OMAHA (DTN) -- Everyone in Congress loves "cutting-edge" agricultural research, they just don't pay for it very well.
The result is that dollar for dollar, U.S. agricultural research spending actually declined over the past decade while China, the European Union, India and Brazil -- among others -- have increased their investments in agricultural research dollars. Groups committed to boosting ag research spending in the farm bill want nearly $7 billion more in committed mandatory spending over the next decade.
Still, that desire for cutting-edge agricultural research was spotlighted last week when a pair of senators and congressmen rolled out the ACE Agriculture Act. In their news release, the lawmakers said their bill would take a program called the Agriculture Advanced Research and Development Authority (AgARDA) at USDA and double its existing funding authorization from $50 million to $100 million "to ensure access to more transformative agricultural innovation projects across multiple states."
The news release from Sens. Michael Bennet, D-Colo., and Roger Marshall, R-Kan., as well as Reps. Randy Feenstra, R-Iowa, and Jimmy Panetta, D-Calif., was full of praising quotes from groups backing the bill and talking about the importance of AgARDA, the return on investment, its value to help with pathogens, disease and extreme weather.
"Reauthorization of AgARDA will allow the Department of Agriculture to partner with public research institutions on rewarding advanced research initiatives that preserves the United States' role as a global agriculture leader amid a changing economic landscape," Marshall said in the news release.
The only problem is AgARDA really only exists on paper. Set up in the 2018 farm bill as USDA's answer to the Defense Advanced Research Projects Agency (DARPA), there's no research being done under the AgARDA umbrella. While AgARDA was "authorized" to spend $50 million a year, that's discretionary money. Last year, Congress gave the project $1 million. AgARDA isn't mentioned in USDA's budget proposal for fiscal year 2024.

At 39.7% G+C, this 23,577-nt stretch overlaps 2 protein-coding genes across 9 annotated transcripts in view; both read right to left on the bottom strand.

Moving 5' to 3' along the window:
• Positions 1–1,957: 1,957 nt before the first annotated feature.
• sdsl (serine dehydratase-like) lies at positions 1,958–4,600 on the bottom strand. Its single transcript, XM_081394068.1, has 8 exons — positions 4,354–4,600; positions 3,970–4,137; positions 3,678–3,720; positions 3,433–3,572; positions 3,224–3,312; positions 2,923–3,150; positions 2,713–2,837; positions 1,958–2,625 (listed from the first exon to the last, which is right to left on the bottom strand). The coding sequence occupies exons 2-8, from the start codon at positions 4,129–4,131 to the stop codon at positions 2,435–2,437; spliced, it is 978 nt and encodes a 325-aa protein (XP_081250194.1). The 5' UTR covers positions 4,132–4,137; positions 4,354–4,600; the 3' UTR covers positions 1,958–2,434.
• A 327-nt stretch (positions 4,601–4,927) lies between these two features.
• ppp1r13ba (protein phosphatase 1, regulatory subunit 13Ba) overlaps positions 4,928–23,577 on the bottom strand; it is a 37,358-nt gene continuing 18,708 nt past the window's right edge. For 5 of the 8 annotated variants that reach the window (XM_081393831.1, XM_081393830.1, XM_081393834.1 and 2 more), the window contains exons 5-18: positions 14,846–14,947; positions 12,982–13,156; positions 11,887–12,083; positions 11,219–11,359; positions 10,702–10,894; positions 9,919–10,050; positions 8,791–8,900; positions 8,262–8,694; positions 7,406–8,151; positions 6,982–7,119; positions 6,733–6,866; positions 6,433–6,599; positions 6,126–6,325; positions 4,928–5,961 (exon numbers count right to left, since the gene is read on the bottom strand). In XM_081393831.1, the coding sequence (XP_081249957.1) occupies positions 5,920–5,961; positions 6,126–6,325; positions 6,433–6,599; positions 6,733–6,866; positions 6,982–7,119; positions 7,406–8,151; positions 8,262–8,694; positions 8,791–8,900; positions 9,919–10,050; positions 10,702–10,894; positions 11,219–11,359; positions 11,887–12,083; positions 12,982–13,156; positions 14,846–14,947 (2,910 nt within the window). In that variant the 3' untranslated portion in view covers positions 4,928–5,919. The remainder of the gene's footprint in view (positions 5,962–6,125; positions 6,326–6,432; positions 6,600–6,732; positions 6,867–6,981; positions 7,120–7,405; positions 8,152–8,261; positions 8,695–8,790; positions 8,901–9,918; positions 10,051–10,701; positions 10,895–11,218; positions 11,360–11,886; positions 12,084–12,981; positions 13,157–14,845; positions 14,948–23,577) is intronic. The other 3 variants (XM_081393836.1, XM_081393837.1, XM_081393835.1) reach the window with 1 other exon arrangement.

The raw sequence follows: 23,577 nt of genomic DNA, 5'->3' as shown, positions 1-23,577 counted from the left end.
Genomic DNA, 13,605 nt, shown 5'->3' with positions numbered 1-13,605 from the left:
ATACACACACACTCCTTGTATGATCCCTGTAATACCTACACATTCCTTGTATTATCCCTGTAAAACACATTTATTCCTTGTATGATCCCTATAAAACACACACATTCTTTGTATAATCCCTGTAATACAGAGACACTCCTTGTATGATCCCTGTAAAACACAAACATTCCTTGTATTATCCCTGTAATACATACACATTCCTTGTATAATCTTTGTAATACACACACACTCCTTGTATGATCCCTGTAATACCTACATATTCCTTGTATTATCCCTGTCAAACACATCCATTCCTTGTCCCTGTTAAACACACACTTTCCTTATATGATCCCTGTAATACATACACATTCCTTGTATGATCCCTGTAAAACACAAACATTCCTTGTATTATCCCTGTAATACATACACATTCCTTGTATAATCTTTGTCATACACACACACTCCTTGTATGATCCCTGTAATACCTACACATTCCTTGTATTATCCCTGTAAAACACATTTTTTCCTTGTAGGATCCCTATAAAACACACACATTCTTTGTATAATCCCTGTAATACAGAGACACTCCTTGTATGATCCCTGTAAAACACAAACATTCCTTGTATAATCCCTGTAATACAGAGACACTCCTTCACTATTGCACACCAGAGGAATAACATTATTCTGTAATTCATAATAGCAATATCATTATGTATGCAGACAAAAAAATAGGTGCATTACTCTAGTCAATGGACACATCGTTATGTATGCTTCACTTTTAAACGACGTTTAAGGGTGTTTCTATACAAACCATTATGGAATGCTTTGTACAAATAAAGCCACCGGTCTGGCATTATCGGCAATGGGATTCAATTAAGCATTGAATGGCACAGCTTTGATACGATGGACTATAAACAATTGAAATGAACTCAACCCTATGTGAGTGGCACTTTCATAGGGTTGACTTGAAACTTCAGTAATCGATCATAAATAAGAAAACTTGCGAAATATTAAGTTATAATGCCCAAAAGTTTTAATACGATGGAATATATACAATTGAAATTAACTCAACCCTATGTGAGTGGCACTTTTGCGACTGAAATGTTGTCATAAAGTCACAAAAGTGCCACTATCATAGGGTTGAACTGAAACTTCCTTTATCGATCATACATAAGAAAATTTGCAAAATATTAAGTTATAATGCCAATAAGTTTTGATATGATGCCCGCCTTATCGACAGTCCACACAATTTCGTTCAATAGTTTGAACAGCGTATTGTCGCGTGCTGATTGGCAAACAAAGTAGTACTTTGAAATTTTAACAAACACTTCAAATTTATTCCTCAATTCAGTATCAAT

"We don't have the committed resources" to launch a program, Chavonda Jacobs-Young, USDA undersecretary for Research, Education and Economics at USDA, told senators in a hearing back in December.
PUSH FOR MANDATORY MONEY
The farm bill right now has about $1.3 billion carved out over the next 10 years for mandatory research dollars in the farm bill. USDA's research budget is much larger than that -- about $4 billion per year overall -- but largely falls under discretionary spending approved annually by Congress.
USDA's Agricultural Research Service (ARS) has an annual budget for fiscal year 2023 of $1.89 billion. The National Institute for Food and Agriculture (NIFA) at USDA spends about $1.96 billion. NIFA, created in the 2008 farm bill, largely doles out competitive grants. The biggest single chunk of NIFA's budget is the Agriculture and Food Research Initiative (AFRI) at $455 million in FY 2023. The Biden administration has asked to increase that by $95 million for FY 2024.
The research community is growing increasingly concerned about stagnant funding in the research programs and the U.S. losing its competitive edge in agricultural research and development (R&D) to China.
Earlier this month, a collection of more than 50 various groups wrote House and Senate Agriculture Committee leaders with one of the biggest asks for the next farm bill. They want $8 billion in mandatory funding for the research title of the farm bill "to spur scientific breakthroughs, keep pace with our global competitors, modernize facilities and ensure nutrition security and a sustainable food system."
Advocates for research funding highlighted some of their concerns earlier this week at a policy forum in Washington, D.C., hosted by Agri-Pulse Communications.